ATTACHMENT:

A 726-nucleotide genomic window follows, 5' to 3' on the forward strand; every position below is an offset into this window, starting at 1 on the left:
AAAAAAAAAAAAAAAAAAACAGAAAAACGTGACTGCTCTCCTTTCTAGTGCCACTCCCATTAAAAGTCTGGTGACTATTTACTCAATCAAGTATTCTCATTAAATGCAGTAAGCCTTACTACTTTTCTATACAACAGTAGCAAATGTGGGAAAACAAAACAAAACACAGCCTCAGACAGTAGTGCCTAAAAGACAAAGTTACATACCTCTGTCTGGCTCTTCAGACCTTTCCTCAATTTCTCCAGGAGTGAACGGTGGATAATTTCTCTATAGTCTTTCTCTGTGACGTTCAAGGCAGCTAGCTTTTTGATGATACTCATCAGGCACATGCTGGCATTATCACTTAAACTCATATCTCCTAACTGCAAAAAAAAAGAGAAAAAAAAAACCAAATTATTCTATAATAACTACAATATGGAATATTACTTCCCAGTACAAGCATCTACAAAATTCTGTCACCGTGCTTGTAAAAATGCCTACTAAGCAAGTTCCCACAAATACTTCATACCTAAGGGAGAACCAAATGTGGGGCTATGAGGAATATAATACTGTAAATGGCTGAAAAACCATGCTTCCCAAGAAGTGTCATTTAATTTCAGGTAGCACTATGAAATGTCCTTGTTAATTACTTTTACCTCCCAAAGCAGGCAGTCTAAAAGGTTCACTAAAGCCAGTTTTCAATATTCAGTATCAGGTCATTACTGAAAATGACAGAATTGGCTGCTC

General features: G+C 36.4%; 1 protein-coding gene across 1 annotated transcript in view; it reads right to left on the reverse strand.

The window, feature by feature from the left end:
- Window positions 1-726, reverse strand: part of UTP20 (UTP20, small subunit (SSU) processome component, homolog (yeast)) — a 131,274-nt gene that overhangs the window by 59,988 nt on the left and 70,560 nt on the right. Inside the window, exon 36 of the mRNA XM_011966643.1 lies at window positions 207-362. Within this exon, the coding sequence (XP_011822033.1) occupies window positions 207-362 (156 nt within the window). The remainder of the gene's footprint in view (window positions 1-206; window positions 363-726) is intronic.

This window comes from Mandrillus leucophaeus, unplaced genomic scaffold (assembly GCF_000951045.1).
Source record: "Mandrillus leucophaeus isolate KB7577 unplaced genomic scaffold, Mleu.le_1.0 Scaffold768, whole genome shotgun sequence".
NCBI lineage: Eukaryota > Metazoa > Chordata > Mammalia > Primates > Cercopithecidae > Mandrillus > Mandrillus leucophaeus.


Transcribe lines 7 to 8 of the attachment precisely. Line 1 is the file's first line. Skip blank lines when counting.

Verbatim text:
Source record: "Mandrillus leucophaeus isolate KB7577 unplaced genomic scaffold, Mleu.le_1.0 Scaffold768, whole genome shotgun sequence".
NCBI lineage: Eukaryota > Metazoa > Chordata > Mammalia > Primates > Cercopithecidae > Mandrillus > Mandrillus leucophaeus.